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My friends at LEI have a new book out by Judy Worth, Tom Shuker, and Beau Keyte: “Perfecting Patient Journeys.” The book appears to focus on Lean problem solving processes, including value stream management… really important stuff.
As I’ve learned and taught, “Plan” doesn’t mean just coming up with the future state. What’s shown above as the “Grasp the Situation” steps are what I’d normally include in Plan, including understanding customer value and the current state. “GTS” is part of the classic Toyota problem solving as taught by Pascal Dennis, and others I have learned from. I do like how the diagram shows this flowing into Plan.
Brian Joiner, in his outstanding book Fourth Generation Management, said we should “start with Check” — meaning looking at the current state. But, I think good PDSA already does that… whether you say “start with Check” or “start with Grasp the Situation.”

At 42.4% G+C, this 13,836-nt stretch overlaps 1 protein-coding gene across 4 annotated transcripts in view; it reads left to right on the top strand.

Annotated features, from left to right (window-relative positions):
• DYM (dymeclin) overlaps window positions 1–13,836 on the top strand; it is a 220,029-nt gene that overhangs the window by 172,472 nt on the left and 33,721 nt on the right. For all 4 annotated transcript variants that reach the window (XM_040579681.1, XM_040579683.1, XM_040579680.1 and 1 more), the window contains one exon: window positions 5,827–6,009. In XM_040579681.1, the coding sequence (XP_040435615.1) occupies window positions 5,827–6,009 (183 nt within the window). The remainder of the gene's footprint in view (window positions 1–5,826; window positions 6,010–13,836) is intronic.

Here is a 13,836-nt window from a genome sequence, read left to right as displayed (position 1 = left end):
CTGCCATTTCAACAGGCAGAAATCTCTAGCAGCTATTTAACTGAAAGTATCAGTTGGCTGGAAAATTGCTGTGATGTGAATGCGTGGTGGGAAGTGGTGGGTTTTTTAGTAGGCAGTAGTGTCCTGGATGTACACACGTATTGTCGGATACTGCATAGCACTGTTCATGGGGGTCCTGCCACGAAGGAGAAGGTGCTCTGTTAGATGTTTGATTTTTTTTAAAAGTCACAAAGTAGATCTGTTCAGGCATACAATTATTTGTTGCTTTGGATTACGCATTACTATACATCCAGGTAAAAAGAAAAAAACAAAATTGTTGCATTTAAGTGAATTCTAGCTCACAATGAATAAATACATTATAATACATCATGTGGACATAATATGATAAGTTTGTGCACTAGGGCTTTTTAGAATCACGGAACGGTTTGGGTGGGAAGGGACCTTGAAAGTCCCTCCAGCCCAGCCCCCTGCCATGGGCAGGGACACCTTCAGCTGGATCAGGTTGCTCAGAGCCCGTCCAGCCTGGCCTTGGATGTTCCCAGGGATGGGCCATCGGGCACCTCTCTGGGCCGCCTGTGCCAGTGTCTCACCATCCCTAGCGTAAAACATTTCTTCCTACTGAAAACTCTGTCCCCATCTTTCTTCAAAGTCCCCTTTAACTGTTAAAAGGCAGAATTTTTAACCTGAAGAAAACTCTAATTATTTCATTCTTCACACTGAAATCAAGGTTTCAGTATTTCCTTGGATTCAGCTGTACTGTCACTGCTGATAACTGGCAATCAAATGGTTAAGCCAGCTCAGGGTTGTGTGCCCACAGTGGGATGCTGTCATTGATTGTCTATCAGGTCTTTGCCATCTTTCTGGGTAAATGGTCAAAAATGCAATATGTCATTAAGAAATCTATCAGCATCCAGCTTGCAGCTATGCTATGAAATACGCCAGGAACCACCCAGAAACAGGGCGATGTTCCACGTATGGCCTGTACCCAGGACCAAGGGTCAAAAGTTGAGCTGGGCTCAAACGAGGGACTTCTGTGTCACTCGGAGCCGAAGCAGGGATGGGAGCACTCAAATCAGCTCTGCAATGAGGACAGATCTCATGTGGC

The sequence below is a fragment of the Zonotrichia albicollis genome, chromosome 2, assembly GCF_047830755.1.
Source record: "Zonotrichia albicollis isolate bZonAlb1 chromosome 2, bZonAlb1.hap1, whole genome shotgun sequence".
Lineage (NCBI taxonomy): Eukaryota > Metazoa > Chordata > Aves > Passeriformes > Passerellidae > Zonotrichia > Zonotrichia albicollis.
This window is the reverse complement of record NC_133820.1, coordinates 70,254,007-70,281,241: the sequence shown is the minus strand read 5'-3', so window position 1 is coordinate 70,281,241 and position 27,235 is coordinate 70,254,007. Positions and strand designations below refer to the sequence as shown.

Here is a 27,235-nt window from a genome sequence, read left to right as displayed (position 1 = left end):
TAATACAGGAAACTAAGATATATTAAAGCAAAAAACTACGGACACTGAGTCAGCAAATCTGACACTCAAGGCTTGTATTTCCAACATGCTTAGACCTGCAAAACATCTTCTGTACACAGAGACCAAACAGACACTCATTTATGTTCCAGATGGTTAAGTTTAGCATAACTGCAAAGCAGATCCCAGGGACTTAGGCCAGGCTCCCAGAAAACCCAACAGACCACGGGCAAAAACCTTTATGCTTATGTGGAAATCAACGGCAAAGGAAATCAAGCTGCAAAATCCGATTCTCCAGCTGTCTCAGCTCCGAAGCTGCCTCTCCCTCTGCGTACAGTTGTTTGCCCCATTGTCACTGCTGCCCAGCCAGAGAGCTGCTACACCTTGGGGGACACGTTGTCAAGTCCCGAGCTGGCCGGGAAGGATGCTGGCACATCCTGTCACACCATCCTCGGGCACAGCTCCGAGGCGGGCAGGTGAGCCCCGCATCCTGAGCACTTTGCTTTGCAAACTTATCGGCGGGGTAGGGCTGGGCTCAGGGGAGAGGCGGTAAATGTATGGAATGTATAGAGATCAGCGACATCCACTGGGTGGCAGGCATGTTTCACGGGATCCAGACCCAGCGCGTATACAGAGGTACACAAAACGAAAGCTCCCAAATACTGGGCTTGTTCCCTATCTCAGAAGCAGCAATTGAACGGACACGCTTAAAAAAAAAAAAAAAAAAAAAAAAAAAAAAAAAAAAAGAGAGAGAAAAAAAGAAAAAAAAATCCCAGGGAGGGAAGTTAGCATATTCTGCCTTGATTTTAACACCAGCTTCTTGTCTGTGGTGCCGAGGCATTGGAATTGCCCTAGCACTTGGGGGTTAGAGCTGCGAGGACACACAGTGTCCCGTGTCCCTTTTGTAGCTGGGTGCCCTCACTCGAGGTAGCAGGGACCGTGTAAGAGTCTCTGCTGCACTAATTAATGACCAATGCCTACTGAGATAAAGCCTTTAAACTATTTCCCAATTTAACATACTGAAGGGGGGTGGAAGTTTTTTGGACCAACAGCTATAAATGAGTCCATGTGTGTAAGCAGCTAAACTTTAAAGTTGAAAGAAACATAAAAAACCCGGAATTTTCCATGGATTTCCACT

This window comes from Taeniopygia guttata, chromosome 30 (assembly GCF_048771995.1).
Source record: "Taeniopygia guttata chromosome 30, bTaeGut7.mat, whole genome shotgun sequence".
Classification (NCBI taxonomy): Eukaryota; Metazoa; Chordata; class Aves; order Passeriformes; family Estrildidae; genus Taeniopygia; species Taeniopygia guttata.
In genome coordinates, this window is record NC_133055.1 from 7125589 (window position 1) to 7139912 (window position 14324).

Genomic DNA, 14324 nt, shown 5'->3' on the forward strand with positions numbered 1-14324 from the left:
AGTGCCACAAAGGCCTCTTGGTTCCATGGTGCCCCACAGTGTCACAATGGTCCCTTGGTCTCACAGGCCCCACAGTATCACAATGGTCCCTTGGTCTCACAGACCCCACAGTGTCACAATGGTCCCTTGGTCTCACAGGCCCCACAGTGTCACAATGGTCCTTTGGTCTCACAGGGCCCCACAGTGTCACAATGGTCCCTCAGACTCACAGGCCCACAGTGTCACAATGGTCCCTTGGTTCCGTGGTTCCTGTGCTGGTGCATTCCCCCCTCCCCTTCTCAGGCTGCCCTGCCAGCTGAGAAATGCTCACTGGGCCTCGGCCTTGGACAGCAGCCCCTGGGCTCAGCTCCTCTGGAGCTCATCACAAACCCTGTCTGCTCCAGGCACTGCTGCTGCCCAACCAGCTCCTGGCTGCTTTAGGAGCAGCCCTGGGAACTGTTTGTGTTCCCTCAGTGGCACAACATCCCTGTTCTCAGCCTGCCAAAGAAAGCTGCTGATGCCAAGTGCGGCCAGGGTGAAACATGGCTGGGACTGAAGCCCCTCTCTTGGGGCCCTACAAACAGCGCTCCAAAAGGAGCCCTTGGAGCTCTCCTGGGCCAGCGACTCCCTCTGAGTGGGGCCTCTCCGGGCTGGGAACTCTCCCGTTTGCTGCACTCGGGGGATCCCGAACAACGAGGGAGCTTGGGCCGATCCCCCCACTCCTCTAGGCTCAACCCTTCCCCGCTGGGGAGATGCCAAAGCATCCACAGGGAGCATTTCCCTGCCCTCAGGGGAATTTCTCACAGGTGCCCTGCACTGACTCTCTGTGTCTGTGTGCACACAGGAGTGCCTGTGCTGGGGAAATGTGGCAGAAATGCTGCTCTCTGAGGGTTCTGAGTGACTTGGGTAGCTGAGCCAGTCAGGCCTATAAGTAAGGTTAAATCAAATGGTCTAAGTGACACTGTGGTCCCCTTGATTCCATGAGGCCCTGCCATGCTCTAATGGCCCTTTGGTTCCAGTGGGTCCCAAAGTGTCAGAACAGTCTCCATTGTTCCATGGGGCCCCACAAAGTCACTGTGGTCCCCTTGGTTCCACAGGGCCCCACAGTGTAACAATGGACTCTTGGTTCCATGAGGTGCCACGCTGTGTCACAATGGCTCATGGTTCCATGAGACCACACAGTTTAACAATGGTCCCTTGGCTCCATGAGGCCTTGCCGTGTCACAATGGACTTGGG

From page 49 of the Joiner book, he calls it CAP-Dp (Check-Act-Plan-Do):
I also love how the “Do” in the above diagram shows little PDCA cycles. “Do” isn’t a simple “implement” step. It’s more about TESTING ideas as small tests of change rather than just plowing ahead with a “solution.” Then we Check/Study the results and Adjust accordingly.
I’m looking forward to reading the whole book. I’d encourage you to check it out (as well as Joiner).
Disclosure: I am a former employee of LEI and currently serve as a faculty member.
About LeanBlog.org: Mark Graban is a consultant, author, and speaker in the “lean healthcare” methodology. Mark is author of the Shingo Award-winning books Lean Hospitals and Healthcare Kaizen, as well as The Executive Guide to Healthcare Kaizen. Mark is also the VP of Customer Success for the technology company KaiNexus. He lives in San Antonio, Texas.